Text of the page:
When housing was cleared from the hill in the 1980’s for archaeological digs, a church was left standing that once had belonged to the Armenian community.  According to Mah’sa, all Christians have left Hamadan at the latest about 30 years ago.  But the church has recently been restored and is now part of the cultural heritage park.  The interior is not very inspiring as small copies of famous religious paintings such as Raffael’s Sistine Madonna and Michelangelo’s Pieta, give it a tacky and fake look.   But Mah’sa was deeply moved.  This was her first visit inside a “real church” as she said.

Hamadan boasts an array of fancifully tiled and gilded mosques and shrines dedicated to various revered imams.  Most notably is the Imamzadeh-ye Hossein shrine.  He is credited with miracles and any first-time visitor like me, can have a wish and it will be granted.  So I wished for… I guess, I am not supposed to tell.  Women and men’s sections in these monuments are separated and marked by curtains.  In the women’s section I observed old and young sitting in prayer, bowing, and kissing the silver grid of the shrine.  Devotion to these imams runs deep, particularly in the Shiah tradition.

The hit of the town is the tomb of BuAli Sina, known in the west as Avicenna.  I admit, I had never heard of him.  He seemed to have been a genius of the 10th Century responsible for significant advances in medicine.  Too bad, that the original tomb was dismantled to give way to a heavy 1950’s stone tower monstrosity placed over an Egyptian inspired colonnade.  I would have preferred a ram shackled 10thC tomb.  A remaining 12thC tomb commemorating two family members of the Alaviyan dynasty almost makes up for that loss.   But it is dome-less and therefore an incomplete example of its type.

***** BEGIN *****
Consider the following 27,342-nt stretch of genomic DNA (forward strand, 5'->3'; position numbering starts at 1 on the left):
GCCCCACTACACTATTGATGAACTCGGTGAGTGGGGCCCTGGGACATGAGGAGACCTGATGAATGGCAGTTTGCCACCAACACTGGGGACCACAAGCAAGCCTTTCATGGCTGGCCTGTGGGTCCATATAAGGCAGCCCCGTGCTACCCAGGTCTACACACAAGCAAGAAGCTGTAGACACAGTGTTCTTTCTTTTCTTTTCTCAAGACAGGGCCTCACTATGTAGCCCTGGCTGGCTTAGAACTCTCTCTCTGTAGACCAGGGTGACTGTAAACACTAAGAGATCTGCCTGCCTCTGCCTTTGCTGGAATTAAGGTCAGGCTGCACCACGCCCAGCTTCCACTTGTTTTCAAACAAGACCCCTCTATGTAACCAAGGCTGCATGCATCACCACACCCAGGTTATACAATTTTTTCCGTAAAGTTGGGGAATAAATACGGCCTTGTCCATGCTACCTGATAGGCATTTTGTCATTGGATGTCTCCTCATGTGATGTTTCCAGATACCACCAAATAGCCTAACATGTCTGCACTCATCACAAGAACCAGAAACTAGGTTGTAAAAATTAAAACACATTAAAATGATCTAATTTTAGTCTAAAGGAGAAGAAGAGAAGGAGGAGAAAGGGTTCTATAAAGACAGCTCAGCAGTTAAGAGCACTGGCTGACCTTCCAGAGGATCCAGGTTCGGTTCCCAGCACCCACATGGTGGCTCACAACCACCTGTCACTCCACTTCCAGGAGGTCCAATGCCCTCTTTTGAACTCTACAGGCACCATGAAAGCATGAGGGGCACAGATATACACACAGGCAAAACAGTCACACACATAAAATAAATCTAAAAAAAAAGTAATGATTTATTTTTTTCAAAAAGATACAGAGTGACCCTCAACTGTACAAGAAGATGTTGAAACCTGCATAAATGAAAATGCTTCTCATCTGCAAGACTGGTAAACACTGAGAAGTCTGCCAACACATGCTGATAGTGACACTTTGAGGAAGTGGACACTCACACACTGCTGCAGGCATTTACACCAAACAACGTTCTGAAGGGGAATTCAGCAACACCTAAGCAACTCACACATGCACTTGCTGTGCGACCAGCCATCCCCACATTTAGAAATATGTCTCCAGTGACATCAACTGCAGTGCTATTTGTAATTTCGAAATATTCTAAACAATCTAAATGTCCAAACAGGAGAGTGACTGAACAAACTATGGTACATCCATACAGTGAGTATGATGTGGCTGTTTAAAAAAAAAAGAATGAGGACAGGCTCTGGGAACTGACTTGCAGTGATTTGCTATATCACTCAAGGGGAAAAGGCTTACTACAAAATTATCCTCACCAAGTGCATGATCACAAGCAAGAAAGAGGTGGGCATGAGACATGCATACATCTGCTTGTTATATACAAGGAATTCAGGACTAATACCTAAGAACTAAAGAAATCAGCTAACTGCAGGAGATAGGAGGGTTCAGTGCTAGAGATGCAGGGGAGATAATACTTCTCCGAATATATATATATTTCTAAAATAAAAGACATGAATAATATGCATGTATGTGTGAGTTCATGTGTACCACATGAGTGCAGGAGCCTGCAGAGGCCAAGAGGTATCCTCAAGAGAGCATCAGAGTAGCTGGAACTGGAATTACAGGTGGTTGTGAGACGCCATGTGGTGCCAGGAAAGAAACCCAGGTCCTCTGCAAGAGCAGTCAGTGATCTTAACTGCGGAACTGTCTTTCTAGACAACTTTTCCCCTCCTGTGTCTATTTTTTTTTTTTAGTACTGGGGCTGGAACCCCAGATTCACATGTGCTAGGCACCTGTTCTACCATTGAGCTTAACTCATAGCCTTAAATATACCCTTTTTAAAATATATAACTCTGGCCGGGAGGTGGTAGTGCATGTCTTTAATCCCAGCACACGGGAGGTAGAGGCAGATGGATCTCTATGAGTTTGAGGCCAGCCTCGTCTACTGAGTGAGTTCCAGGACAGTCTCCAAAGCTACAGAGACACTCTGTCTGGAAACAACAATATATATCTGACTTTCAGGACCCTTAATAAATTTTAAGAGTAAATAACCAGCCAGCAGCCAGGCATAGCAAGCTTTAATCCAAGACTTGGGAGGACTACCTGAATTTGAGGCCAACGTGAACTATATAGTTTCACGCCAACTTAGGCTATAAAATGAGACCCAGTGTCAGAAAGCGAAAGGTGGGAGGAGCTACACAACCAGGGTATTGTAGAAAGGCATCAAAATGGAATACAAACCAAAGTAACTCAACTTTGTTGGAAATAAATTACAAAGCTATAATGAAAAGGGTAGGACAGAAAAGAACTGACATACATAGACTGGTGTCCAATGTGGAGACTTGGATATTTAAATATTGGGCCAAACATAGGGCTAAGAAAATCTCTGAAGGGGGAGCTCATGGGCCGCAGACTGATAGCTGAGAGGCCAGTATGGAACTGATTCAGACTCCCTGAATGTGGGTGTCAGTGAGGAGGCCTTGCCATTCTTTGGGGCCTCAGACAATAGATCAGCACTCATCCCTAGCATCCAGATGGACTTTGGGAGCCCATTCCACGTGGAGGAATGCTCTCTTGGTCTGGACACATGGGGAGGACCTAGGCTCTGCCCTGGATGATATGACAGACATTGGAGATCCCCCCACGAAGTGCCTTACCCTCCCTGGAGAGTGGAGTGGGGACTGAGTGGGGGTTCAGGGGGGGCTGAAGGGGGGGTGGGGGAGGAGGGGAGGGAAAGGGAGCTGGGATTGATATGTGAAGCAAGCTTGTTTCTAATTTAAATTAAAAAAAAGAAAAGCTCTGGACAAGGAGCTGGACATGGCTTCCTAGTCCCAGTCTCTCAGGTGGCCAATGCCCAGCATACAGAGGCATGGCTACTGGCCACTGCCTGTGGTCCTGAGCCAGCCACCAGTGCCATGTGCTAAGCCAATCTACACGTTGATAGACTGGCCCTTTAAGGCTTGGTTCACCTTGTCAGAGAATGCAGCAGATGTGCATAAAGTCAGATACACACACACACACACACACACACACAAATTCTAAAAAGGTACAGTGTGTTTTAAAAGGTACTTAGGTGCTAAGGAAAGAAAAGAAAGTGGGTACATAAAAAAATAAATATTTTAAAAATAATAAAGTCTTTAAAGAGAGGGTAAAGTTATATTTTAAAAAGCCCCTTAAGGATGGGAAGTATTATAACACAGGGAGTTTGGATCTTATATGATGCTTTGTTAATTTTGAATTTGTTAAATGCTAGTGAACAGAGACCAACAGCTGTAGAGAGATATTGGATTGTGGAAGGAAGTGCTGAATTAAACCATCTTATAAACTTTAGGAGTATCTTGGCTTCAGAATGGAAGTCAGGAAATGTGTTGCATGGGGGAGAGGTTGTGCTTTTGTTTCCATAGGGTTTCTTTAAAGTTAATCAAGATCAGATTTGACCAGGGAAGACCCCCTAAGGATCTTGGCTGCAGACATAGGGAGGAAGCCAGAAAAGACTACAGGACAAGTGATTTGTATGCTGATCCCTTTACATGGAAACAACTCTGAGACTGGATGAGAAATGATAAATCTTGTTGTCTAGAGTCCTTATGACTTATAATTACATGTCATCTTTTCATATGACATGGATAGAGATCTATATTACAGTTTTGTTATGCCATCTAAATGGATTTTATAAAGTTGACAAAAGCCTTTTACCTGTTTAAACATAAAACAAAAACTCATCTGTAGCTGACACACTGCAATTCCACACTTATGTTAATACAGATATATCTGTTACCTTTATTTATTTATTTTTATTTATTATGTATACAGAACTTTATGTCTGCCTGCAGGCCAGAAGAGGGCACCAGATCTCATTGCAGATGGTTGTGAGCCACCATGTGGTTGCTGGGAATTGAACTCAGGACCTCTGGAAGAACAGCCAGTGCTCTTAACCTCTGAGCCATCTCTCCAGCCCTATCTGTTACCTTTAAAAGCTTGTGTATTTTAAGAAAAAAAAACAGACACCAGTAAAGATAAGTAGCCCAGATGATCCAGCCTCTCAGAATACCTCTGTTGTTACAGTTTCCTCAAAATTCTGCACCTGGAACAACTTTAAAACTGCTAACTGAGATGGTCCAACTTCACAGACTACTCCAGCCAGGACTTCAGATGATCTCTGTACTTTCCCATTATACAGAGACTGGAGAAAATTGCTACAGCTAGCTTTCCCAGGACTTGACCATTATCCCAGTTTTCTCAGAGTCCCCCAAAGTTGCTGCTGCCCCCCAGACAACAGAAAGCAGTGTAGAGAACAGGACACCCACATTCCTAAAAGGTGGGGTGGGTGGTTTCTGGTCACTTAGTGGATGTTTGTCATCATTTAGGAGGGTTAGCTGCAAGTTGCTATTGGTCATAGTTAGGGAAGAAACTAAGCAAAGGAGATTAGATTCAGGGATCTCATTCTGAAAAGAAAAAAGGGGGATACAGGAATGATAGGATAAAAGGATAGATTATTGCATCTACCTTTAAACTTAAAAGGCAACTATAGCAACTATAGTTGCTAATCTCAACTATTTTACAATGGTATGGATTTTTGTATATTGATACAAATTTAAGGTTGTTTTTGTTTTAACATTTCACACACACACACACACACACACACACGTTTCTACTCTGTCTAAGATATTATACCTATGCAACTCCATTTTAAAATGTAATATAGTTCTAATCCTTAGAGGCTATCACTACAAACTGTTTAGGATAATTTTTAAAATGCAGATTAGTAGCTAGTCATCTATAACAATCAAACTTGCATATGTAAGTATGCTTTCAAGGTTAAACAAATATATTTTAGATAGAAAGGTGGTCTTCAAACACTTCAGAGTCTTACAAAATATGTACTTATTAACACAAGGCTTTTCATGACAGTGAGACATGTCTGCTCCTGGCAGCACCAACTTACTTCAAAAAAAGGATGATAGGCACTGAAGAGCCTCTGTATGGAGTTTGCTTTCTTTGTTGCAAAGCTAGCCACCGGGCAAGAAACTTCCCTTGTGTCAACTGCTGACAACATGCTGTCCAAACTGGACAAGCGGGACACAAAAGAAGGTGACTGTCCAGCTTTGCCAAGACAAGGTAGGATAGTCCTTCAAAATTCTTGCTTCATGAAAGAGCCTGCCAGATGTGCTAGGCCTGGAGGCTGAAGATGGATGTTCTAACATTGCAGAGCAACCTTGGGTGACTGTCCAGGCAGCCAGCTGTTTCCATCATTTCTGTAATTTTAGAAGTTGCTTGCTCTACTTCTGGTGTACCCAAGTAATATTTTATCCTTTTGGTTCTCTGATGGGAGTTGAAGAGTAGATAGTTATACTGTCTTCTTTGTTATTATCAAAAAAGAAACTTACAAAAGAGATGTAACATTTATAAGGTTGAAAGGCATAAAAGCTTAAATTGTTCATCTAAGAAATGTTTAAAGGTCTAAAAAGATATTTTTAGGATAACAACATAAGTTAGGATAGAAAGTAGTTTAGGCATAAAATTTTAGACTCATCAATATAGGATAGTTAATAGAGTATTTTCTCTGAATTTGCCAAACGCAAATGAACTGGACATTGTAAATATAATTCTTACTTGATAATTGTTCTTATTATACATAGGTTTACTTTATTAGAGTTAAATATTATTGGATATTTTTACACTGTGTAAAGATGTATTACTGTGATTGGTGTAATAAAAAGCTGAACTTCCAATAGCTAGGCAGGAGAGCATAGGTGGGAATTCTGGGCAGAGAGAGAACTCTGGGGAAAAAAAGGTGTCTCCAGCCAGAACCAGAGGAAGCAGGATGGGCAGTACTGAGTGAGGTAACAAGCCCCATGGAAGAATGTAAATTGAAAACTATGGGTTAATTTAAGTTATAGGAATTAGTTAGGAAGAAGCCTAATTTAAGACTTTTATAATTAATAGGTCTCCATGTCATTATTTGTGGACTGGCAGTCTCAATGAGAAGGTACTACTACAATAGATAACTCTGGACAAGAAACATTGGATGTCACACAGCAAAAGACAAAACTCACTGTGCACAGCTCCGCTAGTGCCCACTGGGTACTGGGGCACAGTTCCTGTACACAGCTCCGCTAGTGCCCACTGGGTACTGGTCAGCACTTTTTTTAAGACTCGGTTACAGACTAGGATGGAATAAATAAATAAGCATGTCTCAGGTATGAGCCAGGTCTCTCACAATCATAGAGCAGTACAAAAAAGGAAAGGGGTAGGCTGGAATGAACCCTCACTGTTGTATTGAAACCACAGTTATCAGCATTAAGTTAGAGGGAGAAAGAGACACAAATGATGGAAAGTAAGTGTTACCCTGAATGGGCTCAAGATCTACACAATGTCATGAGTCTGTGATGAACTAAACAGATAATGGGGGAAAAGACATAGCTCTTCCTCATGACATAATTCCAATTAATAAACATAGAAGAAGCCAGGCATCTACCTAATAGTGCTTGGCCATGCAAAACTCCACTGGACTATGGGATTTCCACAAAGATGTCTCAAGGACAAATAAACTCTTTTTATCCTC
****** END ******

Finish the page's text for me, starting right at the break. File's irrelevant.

My visit at the Esther-Mordecai Tomb yesterday was unfinished as the tomb itself was closed for the weekend.  Today, I went back with Mah’sa, who had never been inside that tomb either.  With two more visitors we waited patiently for Rabbi Rajad’s belated return from his lunch break.  How different this visit was!  He did not open the synagogue to the visitors at all.  He was very formal.  There were no blessings.  All we got to see today was the actual tomb of Esther and Mordechai and a rehearsed speech.  That is the standard program.  I got so lucky yesterday!

Mah’sa was impressed.  In one day she crossed two religious lines.  She told me that her parents are not religious at all.  She is the only one in the family (she has one more sister) who gradually became more and more religious inwardly and out.  She wears a hijab which does not allow any hair to show because she wants it that way.  She does not shake hands.  She will not wear T-shirts or western clothes even when she travels to Dubai or places in Europe.  She is a sweet young woman, highly educated and searching for a path.  What is hardest for her is knowing that even after she finishes her studies, chances of finding a job – any job – are slim to none.  From what I hear, a whole generation of young Iranians is facing this problem.    I wish her luck!

I take back what I said yesterday about the guys in Iran.  Today I was approached by a young man who wanted to join me on my walk.  I politely declined.  And in the market I was pestered by a hoard of teenagers who uncomfortably crowded me in and yelled at me who knows what, until I had to use one of three Farsi words I know:  Gomshow! Get lost.  That did the trick.

Good night.